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Sever’s disease is a condition occurring in pre-adolescents that causes pain, swelling and soreness in the heel bone, also known as the calcaneus.
Sever’s disease causes pain on either side of and/or on the bottom of the heel. During a period of pre-adolescent development, the growing heel bone can be overused when the child is involved in a lot of running and jumping activities. Impact on the heel bone and repeated traction on the growing bone from the Achilles tendon can lead to swelling in the area.
Sever’s disease only occurs during a certain period of pre-adolescence, when the heel bone is going through a rapid growth spurt. In girls, this typically occurs around 8 to 10 years of age, and in boys, between ages 10 and 13.
Sever’s disease is more common in active, athletic children. The condition is difficult to prevent completely, but changing the type and amount of physical activity when your child is experiencing pain will help.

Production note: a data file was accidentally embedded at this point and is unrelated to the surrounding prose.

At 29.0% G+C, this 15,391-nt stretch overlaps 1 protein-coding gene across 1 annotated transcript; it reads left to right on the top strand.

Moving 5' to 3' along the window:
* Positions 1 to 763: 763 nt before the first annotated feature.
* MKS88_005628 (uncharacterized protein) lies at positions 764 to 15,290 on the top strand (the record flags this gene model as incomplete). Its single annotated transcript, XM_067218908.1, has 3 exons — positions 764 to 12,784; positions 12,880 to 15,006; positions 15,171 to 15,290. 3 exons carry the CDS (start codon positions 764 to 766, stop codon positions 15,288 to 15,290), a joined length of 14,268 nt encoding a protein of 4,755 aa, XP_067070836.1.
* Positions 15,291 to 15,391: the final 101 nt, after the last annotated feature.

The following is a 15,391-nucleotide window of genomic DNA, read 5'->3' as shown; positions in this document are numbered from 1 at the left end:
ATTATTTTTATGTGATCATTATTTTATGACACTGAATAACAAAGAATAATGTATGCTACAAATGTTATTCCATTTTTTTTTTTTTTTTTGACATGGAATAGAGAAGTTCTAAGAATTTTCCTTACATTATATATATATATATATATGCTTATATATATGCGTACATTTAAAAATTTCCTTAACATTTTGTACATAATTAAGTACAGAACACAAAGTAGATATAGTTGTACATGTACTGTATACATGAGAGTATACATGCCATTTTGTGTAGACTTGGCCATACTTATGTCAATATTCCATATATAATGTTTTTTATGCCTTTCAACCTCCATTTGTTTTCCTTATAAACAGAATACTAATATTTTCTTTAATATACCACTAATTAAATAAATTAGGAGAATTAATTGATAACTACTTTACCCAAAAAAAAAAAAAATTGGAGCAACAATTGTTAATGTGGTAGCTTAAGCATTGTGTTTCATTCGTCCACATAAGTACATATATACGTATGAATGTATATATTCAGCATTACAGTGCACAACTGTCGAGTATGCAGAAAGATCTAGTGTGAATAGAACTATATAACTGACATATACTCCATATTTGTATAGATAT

Young athletes with Sever's complain of pain with physical activity and tenderness over the heel bone. Kids and adolescents may limp or walk on their toes to avoid putting painful pressure on their heel. The heel might become swollen and hurt to touch. The pain and swelling often improve with rest.
Doctors at Children’s Hospital Colorado diagnose Sever’s disease based on your child’s symptoms, a physical exam and occasionally an x-ray of the heel. Heel x-rays help doctors take a closer look at the growing area of bone and determine other possible causes of heel pain.
The most common symptoms of Sever’s disease are activity-related heel pain in pre-adolescents patients, which is the typical age group where the bone is growing rapidly. A doctor’s examination usually reveals tenderness over the heel bone and tightness of the heel cord and calf muscles.
Doctors at Children’s Hospital Colorado help treat Sever’s disease by focusing on controlling the pain. This condition can be frustrating, as the child or adolescent is prone to pain during the length of the growth spurt (usually about two years). Once your child's growth spurt is over, the pain should resolve.
In the meantime, your child may choose to participate in fewer activities or lower-impact activities to avoid heel pain. Rest should be encouraged based on the level of pain, but your child should be allowed to return to activity once the pain is under better control.
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